Child Care Benefits May Trend As Companies Struggle to Find Workers
Last Tuesday, Starbucks announced a new childcare benefit as part of their overall compensation plan. The coffee giant partnered with Care.com to give the option for employees to pay $1 per hour for in-home childcare or $5 per day for care in a center.
“To many, this new benefit comes as no surprise. We’re seeing offers of competitive wages, like Amazon’s $15 per hour, to bonus offerings. It’s no wonder companies are getting creative in their benefits packages,” said Andrew Challenger, Vice President of global outplacement and executive coaching firm Challenger, Gray & Christmas, Inc.
“In the last year, many companies took the initiative to help working parents by adding childcare and more expansive parental leave to their benefits packages,” he added.
General Mills, for example, extended its employees both paid maternity and non-birth parent leaves within the last few months. Meanwhile, Walmart also followed this trend by offering its full-time hourly employees the same parental leave as its salaried employees.
According to the Bureau of Labor Statistics (BLS), 61 percent of married couples with children have both parents working, which means that benefits like the childcare offered by Starbucks are perks that are likely appealing to a large number of workers.
Millennials especially value the perk of paid parental leave for both the birth parent and non-birth parent. According to Ernst & Young, 78 percent of Millennials in relationships have both partners working.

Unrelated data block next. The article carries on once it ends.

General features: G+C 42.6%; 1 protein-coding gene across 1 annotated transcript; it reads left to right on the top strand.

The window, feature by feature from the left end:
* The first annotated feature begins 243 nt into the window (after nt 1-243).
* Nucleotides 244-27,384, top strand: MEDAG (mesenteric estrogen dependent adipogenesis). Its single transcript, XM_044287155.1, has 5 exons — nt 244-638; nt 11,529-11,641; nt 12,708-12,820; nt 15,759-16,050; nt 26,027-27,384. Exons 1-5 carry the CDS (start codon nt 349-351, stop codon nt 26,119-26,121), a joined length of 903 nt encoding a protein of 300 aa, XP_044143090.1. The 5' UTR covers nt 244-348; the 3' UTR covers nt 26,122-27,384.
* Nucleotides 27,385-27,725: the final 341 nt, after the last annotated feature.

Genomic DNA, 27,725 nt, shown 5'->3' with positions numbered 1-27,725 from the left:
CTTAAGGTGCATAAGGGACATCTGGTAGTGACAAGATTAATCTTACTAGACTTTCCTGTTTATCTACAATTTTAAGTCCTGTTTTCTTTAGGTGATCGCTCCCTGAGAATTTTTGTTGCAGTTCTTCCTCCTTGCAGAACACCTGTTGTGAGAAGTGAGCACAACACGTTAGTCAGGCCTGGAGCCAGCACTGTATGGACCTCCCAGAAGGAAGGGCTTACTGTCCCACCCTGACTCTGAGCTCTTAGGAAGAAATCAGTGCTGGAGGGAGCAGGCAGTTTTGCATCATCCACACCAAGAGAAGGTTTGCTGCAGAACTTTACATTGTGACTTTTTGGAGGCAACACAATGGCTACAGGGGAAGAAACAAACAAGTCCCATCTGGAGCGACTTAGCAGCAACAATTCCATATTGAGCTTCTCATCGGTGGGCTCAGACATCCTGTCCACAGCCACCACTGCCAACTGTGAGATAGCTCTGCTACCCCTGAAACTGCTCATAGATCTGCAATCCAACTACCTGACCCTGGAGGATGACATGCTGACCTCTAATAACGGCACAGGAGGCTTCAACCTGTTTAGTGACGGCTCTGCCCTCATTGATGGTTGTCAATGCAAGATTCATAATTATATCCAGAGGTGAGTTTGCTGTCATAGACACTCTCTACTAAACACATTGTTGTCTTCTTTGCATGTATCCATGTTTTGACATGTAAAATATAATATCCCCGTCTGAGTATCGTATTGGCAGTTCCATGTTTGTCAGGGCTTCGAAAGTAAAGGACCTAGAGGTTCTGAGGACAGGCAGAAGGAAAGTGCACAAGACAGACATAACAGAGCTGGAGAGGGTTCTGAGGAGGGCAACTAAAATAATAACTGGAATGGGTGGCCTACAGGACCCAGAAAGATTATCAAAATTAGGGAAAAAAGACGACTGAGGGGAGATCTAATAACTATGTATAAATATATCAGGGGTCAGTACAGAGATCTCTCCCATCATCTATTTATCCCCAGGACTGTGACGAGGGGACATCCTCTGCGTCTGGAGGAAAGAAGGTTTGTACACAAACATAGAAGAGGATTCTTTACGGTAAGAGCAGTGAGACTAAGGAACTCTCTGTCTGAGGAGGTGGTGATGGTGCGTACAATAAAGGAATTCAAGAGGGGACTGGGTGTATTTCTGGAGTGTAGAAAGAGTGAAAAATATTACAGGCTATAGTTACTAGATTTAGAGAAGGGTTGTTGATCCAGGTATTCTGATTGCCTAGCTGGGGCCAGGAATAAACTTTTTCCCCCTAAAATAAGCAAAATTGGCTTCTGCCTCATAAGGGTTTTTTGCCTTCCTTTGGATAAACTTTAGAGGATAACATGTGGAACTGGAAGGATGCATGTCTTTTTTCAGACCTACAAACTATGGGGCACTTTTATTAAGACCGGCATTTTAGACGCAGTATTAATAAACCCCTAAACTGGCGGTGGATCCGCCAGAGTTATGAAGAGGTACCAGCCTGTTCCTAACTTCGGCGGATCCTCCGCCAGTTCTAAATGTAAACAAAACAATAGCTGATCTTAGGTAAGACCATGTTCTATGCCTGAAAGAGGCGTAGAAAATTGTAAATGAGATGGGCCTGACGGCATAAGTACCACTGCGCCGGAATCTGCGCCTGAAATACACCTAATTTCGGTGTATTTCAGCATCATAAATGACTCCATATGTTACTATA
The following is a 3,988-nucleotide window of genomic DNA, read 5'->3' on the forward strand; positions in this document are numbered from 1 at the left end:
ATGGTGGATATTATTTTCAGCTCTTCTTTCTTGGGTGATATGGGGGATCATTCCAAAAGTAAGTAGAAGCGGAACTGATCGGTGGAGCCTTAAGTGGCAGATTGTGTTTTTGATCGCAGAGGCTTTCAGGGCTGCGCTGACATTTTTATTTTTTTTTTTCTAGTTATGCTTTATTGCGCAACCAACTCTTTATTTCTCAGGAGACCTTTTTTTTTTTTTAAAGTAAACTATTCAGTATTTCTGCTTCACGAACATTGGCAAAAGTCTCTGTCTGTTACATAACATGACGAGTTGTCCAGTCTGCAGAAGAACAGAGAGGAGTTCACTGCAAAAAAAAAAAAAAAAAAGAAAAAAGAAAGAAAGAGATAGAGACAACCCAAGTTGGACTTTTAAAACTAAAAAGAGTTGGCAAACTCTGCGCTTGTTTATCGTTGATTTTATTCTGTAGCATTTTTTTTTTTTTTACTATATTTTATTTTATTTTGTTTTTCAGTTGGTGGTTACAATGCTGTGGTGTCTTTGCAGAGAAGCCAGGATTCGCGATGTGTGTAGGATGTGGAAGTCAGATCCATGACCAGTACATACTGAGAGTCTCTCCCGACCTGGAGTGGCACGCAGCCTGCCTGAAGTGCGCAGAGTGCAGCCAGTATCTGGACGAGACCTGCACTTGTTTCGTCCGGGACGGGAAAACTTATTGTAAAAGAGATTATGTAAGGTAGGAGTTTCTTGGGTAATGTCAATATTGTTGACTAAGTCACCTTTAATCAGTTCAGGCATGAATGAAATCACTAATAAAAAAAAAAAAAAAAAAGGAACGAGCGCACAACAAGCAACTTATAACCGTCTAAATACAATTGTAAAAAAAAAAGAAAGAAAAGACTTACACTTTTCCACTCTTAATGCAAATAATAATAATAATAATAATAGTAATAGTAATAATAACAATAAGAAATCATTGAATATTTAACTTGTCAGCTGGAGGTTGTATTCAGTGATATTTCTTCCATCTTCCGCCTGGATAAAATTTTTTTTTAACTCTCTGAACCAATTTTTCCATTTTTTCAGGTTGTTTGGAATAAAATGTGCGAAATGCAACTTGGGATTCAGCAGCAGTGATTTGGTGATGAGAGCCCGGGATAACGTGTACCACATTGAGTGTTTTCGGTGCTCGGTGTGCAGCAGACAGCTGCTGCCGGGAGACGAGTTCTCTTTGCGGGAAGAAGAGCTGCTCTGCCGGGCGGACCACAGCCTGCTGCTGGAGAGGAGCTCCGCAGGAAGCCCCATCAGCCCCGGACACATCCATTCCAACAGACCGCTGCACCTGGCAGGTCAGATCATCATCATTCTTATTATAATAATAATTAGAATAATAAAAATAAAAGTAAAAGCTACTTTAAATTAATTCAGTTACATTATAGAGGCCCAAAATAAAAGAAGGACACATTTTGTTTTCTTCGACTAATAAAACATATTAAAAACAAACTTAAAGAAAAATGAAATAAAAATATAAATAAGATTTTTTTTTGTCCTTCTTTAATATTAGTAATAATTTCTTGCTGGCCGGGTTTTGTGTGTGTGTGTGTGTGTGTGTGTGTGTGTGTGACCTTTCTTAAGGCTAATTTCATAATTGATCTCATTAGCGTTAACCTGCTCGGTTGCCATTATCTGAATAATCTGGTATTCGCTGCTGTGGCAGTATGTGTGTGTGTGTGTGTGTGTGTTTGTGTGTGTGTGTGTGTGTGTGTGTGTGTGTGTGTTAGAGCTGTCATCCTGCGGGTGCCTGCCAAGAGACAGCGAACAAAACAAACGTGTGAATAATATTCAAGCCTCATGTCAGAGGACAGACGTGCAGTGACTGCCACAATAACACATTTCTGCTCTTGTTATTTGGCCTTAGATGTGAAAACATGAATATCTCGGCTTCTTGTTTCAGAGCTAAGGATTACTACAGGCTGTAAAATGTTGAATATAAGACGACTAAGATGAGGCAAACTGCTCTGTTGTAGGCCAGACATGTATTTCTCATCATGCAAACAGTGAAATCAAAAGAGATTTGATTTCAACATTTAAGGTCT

Companies are offering these perks at a time when the cost of them are rising. While paid leave cost employers 7 percent of total compensation, up .4 percent from 15 years ago, health care costs to employers have soared. According to the Kaiser Family Foundation, in 2018, employers paid $14,069 toward health care coverage per employee, up from $4,819 in 2000. This was especially true of companies with fewer than 500 employees. According to a study by Mercer, 34 percent of these firms saw a 10 percent increase in health costs, compared to 19 percent of firms with more than 500 employees.
According to the BLS, total compensation costs for employers averaged $36.22 per hour worked in June, up from $33.49 in March 2015.
Meanwhile, the cost of childcare is increasingly more than the level prescribed by the U.S. Department of Health & Human Services, which pegs affordable childcare at 10 percent of a family’s annual income. According to Care.com, most families are paying twice that amount, ranging from $195 per week for a family care facility up to $565 per week for a nanny.
“Right now, the job market is so tight, job seekers are leaving offers on the table. Companies are struggling to find qualified workers. If employers fail to offer perks that resonate with the talent it seeks to attract, workers will look elsewhere,” said Challenger.
“If companies are specifically looking to attract and retain Millennials and members of Gen Z, they need to pay attention to values – especially those related to family planning. A compelling benefits package featuring childcare and substantial leave might help to attract top talent and improve employee satisfaction in the process,” he added.